MANILA (Reuters) - Philippine President Benigno Aquino on Friday urged Southeast Asian neighbors to put pressure on China to agree on a binding code of conduct to ease tension in South China Sea following Chinese test flights to an island it has built.
Since 2010, China and the 10 members of the Association of South East Asian Nations (ASEAN) have been discussing a set of rules for rival claimants in the South China Sea aimed at avoiding conflict.
“Can we put a little more pressure on China to sit down and agree on a binding code of conduct?” Aquino said to reporters in southern Davao City, referring to ASEAN.
China claims almost the whole of the South China Sea, through which more than $5 trillion of world trade passes every year, and has been increasingly assertive in staking its claim.
Brunei, Malaysia, Vietnam, Taiwan and the Philippines have rival claims to parts of the sea, which is believed to have rich deposits of oil and gas.
Aquino said the Philippines had done everything it could to push forward discussions on the code - a set of rules setting out how claimant states should behave, and imposing sanctions on countries that violate it, aimed at preventing provocative action, the raising of tension and conflict.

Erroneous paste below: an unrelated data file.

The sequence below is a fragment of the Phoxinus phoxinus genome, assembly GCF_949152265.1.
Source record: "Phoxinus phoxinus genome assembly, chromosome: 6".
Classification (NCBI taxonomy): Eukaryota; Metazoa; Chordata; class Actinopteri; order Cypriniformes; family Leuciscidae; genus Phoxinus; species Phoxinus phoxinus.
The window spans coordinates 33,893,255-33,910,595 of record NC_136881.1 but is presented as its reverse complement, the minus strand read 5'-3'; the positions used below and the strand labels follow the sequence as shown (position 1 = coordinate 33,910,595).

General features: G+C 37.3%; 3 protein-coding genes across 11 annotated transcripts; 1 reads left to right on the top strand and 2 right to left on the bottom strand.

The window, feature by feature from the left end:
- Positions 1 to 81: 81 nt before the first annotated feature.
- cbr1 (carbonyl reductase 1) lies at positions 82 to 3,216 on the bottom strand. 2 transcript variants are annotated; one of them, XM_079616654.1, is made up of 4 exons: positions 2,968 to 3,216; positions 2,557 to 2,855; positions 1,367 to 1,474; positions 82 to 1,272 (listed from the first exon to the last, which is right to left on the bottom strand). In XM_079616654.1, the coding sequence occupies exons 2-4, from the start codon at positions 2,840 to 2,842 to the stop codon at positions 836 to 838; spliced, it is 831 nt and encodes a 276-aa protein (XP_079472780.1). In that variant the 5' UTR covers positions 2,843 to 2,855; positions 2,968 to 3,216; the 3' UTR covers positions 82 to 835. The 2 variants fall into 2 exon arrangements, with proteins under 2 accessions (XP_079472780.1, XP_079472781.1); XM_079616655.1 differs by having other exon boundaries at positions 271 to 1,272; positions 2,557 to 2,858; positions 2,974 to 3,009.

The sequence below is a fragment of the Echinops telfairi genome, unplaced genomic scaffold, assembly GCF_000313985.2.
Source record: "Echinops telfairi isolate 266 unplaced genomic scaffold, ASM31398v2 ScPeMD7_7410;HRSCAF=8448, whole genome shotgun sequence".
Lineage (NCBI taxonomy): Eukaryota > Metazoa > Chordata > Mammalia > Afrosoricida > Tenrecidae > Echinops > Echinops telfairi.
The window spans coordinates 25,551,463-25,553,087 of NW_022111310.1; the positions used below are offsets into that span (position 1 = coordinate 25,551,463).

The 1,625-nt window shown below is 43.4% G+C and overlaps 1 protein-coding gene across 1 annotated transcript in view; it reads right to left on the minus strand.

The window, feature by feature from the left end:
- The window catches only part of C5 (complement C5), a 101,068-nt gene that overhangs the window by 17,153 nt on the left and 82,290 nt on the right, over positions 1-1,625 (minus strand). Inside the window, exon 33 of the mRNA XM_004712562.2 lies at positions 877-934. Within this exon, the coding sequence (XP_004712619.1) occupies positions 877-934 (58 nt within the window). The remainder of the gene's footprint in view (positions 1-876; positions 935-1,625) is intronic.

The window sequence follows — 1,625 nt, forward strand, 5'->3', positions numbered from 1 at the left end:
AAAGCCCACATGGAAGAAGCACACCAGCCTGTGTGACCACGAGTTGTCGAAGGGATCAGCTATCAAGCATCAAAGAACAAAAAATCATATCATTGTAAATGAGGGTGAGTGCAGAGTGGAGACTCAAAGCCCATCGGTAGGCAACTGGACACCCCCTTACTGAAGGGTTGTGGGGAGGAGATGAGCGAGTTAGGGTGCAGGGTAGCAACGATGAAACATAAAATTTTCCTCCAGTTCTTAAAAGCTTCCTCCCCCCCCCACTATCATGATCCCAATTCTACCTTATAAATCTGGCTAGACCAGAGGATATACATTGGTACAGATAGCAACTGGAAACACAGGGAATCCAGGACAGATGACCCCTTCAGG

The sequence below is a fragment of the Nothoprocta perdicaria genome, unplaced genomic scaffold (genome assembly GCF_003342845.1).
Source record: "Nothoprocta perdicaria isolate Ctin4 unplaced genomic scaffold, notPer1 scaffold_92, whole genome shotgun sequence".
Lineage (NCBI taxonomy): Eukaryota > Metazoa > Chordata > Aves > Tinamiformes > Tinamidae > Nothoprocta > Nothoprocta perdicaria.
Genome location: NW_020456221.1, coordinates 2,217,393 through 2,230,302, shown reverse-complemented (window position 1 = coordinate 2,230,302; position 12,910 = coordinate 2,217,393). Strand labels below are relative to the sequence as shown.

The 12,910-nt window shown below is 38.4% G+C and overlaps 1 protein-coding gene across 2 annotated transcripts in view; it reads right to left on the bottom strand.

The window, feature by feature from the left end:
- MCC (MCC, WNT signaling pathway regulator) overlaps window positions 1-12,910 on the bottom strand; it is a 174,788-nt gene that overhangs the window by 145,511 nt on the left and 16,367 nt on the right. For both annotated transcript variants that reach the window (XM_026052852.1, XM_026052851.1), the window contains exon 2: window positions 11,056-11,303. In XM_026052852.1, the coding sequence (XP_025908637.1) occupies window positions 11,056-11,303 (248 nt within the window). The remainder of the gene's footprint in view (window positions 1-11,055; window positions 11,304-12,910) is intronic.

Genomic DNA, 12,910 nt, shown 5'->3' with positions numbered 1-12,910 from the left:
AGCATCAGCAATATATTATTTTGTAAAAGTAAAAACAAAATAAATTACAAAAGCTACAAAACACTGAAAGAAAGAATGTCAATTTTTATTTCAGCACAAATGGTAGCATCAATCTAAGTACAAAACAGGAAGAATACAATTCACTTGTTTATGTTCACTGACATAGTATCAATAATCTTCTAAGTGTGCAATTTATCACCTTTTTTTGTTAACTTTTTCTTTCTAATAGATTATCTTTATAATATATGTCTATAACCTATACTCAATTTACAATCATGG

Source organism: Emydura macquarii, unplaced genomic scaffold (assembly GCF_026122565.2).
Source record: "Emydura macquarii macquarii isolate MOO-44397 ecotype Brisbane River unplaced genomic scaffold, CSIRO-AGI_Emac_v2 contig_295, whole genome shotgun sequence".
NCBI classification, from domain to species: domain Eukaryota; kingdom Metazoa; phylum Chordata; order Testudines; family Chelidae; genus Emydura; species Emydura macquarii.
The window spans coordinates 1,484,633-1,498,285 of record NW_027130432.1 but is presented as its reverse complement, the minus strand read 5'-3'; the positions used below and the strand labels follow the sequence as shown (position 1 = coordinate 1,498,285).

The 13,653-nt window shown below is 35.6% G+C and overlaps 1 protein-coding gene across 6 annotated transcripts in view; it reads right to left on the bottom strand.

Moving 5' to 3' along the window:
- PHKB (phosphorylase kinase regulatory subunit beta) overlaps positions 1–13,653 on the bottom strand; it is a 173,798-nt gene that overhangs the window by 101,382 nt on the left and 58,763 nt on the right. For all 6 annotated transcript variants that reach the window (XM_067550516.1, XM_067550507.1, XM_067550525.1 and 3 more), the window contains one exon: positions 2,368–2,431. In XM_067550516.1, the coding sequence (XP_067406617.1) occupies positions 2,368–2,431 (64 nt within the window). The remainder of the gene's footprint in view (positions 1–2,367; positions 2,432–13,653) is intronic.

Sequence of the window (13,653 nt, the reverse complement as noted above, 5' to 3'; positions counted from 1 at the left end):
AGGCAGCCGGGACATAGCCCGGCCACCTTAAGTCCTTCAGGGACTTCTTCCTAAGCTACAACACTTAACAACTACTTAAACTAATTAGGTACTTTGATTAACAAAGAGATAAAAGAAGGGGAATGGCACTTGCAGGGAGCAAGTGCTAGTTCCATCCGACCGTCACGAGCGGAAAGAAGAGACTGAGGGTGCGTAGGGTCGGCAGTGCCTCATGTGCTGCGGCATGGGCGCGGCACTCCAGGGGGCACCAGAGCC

Aquino said China and ASEAN were due to meet next month to draw up elements of the code.
China, which has long said it was ready to discuss rival claims bilaterally, has said it will agree on a code of conduct when “the time is ripe”.
Analysts say it might be waiting for the completion of its work on artificial islands it is building in the South China Sea before sitting down with ASEAN.
China landed two test flights on one of the islands on Wednesday, four days after its first landing on the 3,000 meter (10,000 feet) runway on a reef in the Spratly Islands.
The Philippines denounced the flights.
In 2013, the Philippines filed an arbitration case in The Hague to force China to negotiate a peaceful settlement of their territorial dispute.
China has ignored the case but Aquino said China, as a responsible member of the international community, could not ignore a ruling from the court, expected in May or June.
The Philippines is also calling for a moratorium on all construction activities in the disputed sea.
Reporting by Manuel Mogato; Editing by Robert Birsel